Tuscany Amber Davenport

Amber Davenport

Tuscany is known to be one of the most popular holiday destinations in Italy for people from England, and it’s not difficult to see why. Because it kind of looks like the English countryside, especially if we looked after it a bit better. You won’t find strewn litter or discarded cigarette butts in the Tuscan hills, and there is a lot we can learn from how the locals look after their stunning countryside, councils could take note (you’d never find rivers with masses of litter that is never cleared, as happens in some parts of England).

From fragrant lavender fields to the Tuscan mountains to the wine-growing districts, everything about this beautiful area is about preserving nature and making it easy to get around by foot or bicycle.

why Tuscany is taking climate change seriously

One big issue we have here in England is that many politicians and those in the media, do not take climate change as seriously as it needs to be. In the USA, Fox News gives free publicity to climate change deniers (including Donald Trump). And in England, we now have GB News letting presenters do the same. Surprisingly, one is former Coast presenter Neil Oliver, who recently said that media and politicians were scaremongering people to be ‘frightened of summer’ due to climate change heatwaves. He’s likely a very nice man, but of course he’s not a climate scientist, and getting these facts wrong has huge consequences.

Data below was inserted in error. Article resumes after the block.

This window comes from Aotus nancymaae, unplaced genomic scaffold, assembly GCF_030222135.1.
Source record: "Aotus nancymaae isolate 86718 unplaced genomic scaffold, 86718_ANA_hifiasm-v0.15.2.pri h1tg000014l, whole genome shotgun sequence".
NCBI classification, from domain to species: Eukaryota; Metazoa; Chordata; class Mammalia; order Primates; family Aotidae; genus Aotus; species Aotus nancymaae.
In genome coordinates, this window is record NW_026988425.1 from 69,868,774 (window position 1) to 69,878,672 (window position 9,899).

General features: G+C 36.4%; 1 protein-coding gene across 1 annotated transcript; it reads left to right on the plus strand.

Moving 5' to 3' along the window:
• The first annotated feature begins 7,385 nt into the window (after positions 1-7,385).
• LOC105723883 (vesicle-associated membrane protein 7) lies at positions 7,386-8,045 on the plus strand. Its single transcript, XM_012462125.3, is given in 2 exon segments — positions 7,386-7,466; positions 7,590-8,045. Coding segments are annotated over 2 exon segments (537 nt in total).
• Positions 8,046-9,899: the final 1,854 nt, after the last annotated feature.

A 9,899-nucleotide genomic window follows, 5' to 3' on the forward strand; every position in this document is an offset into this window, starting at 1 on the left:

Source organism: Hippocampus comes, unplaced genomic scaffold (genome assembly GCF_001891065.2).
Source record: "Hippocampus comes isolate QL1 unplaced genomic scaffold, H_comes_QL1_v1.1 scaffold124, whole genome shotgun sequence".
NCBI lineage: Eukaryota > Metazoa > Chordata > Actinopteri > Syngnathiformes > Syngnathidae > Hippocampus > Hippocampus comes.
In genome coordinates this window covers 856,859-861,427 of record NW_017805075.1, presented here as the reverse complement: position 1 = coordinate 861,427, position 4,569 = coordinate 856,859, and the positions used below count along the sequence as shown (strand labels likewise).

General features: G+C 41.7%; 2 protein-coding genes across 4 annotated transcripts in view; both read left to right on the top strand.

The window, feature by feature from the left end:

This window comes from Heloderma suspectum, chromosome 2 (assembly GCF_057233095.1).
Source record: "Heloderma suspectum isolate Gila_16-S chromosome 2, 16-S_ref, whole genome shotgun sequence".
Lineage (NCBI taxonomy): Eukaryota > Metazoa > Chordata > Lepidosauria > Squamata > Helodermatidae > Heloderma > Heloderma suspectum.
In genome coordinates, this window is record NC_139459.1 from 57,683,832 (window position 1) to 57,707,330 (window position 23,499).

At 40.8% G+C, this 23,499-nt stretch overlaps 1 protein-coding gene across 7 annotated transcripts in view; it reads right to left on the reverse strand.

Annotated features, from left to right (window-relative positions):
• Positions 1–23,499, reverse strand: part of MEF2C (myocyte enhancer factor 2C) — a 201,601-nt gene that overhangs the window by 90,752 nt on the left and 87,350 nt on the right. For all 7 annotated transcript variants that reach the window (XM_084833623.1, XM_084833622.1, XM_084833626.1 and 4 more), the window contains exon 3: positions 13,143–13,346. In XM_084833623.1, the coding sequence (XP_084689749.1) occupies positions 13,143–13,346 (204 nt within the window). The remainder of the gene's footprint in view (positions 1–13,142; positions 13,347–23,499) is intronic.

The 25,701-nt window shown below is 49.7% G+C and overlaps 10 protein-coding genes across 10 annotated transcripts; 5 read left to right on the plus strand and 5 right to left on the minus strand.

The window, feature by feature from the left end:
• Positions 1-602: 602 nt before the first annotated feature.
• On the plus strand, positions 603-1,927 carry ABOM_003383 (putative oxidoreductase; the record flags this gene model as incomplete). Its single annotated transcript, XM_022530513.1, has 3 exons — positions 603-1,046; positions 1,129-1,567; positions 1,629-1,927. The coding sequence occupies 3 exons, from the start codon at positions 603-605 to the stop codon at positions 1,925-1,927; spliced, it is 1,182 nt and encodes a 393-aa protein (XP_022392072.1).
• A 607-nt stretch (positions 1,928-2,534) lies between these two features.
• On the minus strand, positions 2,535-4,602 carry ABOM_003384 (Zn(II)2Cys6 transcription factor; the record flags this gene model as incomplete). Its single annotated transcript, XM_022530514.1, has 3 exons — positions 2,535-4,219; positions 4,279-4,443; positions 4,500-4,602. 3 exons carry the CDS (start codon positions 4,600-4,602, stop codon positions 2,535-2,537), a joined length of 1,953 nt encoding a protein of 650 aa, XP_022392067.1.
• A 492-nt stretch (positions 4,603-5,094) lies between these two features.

The claim that ‘terrifying temperatures of at least 40 degrees c were being predicted, in order to ‘control the public’ was quickly disputed by BBC meteorologist Tomasz Schafermaker, who tore the argument up with science. He explains reported temperatures are air temperature (above 1 metre) not ground temperatures, which will have been higher (sometimes in excess of 50 C). This is the problem when we have MPs and media pundits deciding how serious climate change is, rather than listening to scientists and qualified weather forecasters.

How much of climate change is caused by us? The short answer is all of it. Scientists’ best estimate is that roughly 100% of warming since the mid-20th Century is caused by human activity. The main producers of greenhouse gases are electricity generation and transport. Current research finds that if humans weren’t around, the climate would actually be cooling slightly. To avoid the worst impacts, we need to stop burning fossil fuels and transition to renewable energy. Dr John Cook (climate scientist)

Meanwhile in Tuscany, nobody can afford to be a climate sceptic. The hot recent summers have  been causing havoc with the local economy (rich due to olive oil and wine) with grapes  ripening far earlier than they should, so having to be harvested are the wrong times. Wildfires (and storms with winds of up to 150km an hour) have caused local deaths (and in one area, 300 pine trees blew down, affecting the very countryside that attracts tourists).

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